If chasing ‘likes’ is something that causes you stress, or has you second-guessing what you should or shouldn’t share, now’s the time to turn them off. You can hide likes on the things that you post, and also on other people’s posts, by heading into the settings on the app. This eliminates a key factor in comparison culture, and also encourages you to share happy memories and special moments without the worry of how those ‘likes’ will add up.

4. Feed the algorithm

The algorithm appears to work in strange and mysterious ways. And while sometimes it can get things right and show us content that we want, it can also get things wrong and we might find ourselves face-to-face with something we could have done without seeing. If that happens on your ‘Explore’ page, did you know that you can let Instagram know it wasn’t for you? Simply tap the options button, and mark it as ‘not interested’. You can also feed it in other ways, by ‘saving’ and ‘liking’ the things that you really love.

Over time, your algorithm should learn what works for you, and if you’re employing other techniques for creating a more positive feed, it shouldn’t be long before your social media feeds start to blossom.


Sexy time: discover the secret to preserving intimacy in your relationship

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Could scheduling sex be the key to preserving intimacy in long-term relationships?

Sexy time: discover the secret to preserving intimacy in your relationship

I reach my hand across the kitchen island for the serving spoon, my husband’s eyes tracking each deliberate movement as I gingerly place my second serving of turkey bolognese on my plate.

“Don’t get sick, baby,” he says tentatively, as I savour the full flavour of carrot and thyme melting in my mouth, and put my fork down.

I know what he means. My husband is not a jerk. He is not worried I will get fat. He is worried that these extra few bites will lead to me feeling bloated and full, which will in turn result in me explaining to him, “I don’t feel pretty tonight,” when he reaches for me under the covers as we settle into bed.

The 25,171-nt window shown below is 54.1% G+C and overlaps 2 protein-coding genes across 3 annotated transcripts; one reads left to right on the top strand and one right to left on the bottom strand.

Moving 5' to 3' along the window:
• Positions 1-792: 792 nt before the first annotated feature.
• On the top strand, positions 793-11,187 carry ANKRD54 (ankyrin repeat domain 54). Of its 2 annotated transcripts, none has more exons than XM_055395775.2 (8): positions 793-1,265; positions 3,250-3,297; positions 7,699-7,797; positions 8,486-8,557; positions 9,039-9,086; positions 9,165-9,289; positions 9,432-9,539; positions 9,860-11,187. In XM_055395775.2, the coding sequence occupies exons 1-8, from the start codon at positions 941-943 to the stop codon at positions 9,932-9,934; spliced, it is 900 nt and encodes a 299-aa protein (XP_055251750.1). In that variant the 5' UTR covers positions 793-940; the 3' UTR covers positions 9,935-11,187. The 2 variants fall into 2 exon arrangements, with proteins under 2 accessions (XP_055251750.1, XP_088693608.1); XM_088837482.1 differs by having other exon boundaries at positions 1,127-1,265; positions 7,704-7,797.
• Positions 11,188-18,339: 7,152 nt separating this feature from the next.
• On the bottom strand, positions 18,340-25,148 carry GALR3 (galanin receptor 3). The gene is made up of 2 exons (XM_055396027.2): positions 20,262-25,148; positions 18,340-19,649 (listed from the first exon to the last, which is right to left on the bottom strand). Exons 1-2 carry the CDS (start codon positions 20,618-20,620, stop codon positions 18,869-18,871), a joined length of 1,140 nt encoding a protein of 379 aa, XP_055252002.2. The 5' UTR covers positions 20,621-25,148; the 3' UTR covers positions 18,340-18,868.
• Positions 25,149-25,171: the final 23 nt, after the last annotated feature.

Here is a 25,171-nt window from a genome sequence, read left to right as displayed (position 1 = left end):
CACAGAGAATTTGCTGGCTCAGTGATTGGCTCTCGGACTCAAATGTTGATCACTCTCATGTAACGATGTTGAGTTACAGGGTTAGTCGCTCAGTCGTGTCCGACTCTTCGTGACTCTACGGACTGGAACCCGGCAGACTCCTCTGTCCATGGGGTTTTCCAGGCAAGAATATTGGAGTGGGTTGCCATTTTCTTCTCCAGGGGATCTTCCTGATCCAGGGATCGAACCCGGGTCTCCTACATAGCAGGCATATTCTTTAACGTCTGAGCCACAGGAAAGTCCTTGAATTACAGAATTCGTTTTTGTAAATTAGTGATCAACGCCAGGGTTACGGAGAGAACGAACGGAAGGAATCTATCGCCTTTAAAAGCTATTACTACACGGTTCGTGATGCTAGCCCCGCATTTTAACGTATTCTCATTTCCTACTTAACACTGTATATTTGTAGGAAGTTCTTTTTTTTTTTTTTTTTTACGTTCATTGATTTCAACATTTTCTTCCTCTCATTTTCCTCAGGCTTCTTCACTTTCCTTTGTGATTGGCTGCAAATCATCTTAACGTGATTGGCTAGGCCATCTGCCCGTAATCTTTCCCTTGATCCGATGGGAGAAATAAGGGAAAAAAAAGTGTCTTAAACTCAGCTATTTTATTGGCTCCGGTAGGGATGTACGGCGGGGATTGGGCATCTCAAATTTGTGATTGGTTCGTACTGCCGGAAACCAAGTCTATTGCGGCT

I met him when I was 42. Eight years younger than me, he often gets mistaken for any number of Hollywood movie stars – think Bradley Cooper or a young Hugh Grant. But, despite this, I have rarely been in the mood for having sex since I hit middle age.

In my early 50s, I first chalked up my declining libido to needing more of an emotional connection before intimacy. We tried sharing compliments with each other before hitting the pillow, and finding time for walk-and-talks during the day so we could discuss the ups and downs of our lives. And while I felt appreciated and connected, it did nothing to rouse my lust.

Then came menopause. I took supplements I saw advertised online, supposedly designed to provide hormone-free support to enhance libido. Nothing happened. I ultimately got on hormone replacement therapy, and while my night sweats stopped, my desire for sex continued to stay muted.

On a long walk one day through the desert landscape with one of my besties, I confessed my situation. “We aren’t unhappy,” I said. “Despite the usual bickering and what my therapist friend calls ‘normal marital hatred’. I love spending time with him, so why my case of the blahs?”

Could it be that even though I am a relationship and life coach, an issue I thought I had conquered through a support group, years of therapy, and a seven-day personal development retreat was still wreaking havoc with my self-esteem? Did I really think that my innate worthiness was directly tied to how I sexually satisfied my husband? Did that make me a ‘good wife’? Or even a ‘good woman’?

I thought hard, trying to remember the last time I had felt genuine sexual arousal. It was many months before, at the Watershed Music Festival my husband and I had attended. In my short shorts, I had pressed my body against my husband’s as we made out while Tim McGraw crooned in the background, reminding me to “live like I am dying”. I couldn’t wait to get my adorable, attentive husband into bed that night.

What had been so different? Well, at the festival he didn’t expect me to “do” anything. I was just being me on my own terms, and I felt sexy and confident. I knew there was an answer here but I couldn’t quite see it... Yet.

It wasn’t until I was working on putting my weekly plans into my organiser that I realised while I had been crushing my goals at work, having great life balance, enjoying good friendships, and living my purpose, the one area I had put the least effort into week after week, month after month, and year after year was my romantic relationship with my husband.